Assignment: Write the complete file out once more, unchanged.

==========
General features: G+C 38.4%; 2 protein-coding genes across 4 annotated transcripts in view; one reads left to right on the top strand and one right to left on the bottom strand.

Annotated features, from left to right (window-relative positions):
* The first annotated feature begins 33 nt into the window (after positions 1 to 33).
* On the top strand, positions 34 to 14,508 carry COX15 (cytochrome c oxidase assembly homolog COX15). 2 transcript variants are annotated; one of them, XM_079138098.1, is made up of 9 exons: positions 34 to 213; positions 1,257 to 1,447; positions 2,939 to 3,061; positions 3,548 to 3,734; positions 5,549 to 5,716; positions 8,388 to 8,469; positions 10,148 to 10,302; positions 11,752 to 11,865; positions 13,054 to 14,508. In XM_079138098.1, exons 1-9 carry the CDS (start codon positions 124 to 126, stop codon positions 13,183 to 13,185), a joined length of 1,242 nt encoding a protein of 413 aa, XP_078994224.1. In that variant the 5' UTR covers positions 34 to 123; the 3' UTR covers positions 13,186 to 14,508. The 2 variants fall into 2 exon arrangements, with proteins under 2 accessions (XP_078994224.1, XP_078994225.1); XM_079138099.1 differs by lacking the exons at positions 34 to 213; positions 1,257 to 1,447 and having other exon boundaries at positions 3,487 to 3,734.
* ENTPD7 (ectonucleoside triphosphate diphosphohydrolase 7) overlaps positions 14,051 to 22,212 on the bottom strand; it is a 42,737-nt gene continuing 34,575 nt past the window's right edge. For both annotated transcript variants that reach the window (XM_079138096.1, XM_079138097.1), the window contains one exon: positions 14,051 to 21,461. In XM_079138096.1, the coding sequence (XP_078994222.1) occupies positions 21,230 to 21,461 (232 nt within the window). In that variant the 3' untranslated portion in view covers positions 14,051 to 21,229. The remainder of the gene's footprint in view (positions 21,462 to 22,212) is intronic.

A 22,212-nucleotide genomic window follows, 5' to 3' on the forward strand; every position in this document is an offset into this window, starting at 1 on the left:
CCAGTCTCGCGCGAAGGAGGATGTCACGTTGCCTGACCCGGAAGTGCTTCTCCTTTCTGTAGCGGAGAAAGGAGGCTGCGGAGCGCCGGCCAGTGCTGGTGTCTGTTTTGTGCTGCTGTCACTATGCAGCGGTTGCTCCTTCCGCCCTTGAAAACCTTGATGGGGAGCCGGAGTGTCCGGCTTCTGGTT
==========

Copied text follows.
General features: G+C 38.4%; 2 protein-coding genes across 4 annotated transcripts in view; one reads left to right on the top strand and one right to left on the bottom strand.

Annotated features, from left to right (window-relative positions):
* The first annotated feature begins 33 nt into the window (after positions 1 to 33).
* On the top strand, positions 34 to 14,508 carry COX15 (cytochrome c oxidase assembly homolog COX15). 2 transcript variants are annotated; one of them, XM_079138098.1, is made up of 9 exons: positions 34 to 213; positions 1,257 to 1,447; positions 2,939 to 3,061; positions 3,548 to 3,734; positions 5,549 to 5,716; positions 8,388 to 8,469; positions 10,148 to 10,302; positions 11,752 to 11,865; positions 13,054 to 14,508. In XM_079138098.1, exons 1-9 carry the CDS (start codon positions 124 to 126, stop codon positions 13,183 to 13,185), a joined length of 1,242 nt encoding a protein of 413 aa, XP_078994224.1. In that variant the 5' UTR covers positions 34 to 123; the 3' UTR covers positions 13,186 to 14,508. The 2 variants fall into 2 exon arrangements, with proteins under 2 accessions (XP_078994224.1, XP_078994225.1); XM_079138099.1 differs by lacking the exons at positions 34 to 213; positions 1,257 to 1,447 and having other exon boundaries at positions 3,487 to 3,734.
* ENTPD7 (ectonucleoside triphosphate diphosphohydrolase 7) overlaps positions 14,051 to 22,212 on the bottom strand; it is a 42,737-nt gene continuing 34,575 nt past the window's right edge. For both annotated transcript variants that reach the window (XM_079138096.1, XM_079138097.1), the window contains one exon: positions 14,051 to 21,461. In XM_079138096.1, the coding sequence (XP_078994222.1) occupies positions 21,230 to 21,461 (232 nt within the window). In that variant the 3' untranslated portion in view covers positions 14,051 to 21,229. The remainder of the gene's footprint in view (positions 21,462 to 22,212) is intronic.

A 22,212-nucleotide genomic window follows, 5' to 3' on the forward strand; every position in this document is an offset into this window, starting at 1 on the left:
CCAGTCTCGCGCGAAGGAGGATGTCACGTTGCCTGACCCGGAAGTGCTTCTCCTTTCTGTAGCGGAGAAAGGAGGCTGCGGAGCGCCGGCCAGTGCTGGTGTCTGTTTTGTGCTGCTGTCACTATGCAGCGGTTGCTCCTTCCGCCCTTGAAAACCTTGATGGGGAGCCGGAGTGTCCGGCTTCTGGTT